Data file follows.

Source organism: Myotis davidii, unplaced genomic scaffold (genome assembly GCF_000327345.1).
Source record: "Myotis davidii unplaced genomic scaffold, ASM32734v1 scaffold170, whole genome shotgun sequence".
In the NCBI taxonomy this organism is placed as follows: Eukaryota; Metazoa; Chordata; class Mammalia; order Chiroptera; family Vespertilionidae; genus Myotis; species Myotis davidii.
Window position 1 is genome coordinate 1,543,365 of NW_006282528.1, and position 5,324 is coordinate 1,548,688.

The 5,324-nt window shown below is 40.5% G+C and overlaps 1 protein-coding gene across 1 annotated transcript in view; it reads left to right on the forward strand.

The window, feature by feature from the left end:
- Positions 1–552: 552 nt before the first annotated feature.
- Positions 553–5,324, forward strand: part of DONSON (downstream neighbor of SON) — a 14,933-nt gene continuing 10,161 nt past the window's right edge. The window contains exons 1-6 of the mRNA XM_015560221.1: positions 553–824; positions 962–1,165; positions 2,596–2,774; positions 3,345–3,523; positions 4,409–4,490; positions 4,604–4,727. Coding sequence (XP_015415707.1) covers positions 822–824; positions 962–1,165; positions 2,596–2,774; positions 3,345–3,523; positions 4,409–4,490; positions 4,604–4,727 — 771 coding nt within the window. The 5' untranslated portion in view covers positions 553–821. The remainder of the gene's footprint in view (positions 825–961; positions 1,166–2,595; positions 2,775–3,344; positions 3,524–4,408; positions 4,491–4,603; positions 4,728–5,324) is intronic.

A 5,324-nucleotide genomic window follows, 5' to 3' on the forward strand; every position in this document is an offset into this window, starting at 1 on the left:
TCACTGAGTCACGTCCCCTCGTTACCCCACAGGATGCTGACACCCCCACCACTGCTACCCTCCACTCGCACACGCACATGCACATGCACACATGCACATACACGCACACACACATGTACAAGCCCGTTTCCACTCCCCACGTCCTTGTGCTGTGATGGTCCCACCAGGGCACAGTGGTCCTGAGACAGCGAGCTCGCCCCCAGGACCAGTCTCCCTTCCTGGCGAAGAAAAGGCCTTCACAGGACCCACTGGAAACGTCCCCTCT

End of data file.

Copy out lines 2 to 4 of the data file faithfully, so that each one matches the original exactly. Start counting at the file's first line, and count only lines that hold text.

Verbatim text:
Source record: "Myotis davidii unplaced genomic scaffold, ASM32734v1 scaffold170, whole genome shotgun sequence".
In the NCBI taxonomy this organism is placed as follows: Eukaryota; Metazoa; Chordata; class Mammalia; order Chiroptera; family Vespertilionidae; genus Myotis; species Myotis davidii.
Window position 1 is genome coordinate 1,543,365 of NW_006282528.1, and position 5,324 is coordinate 1,548,688.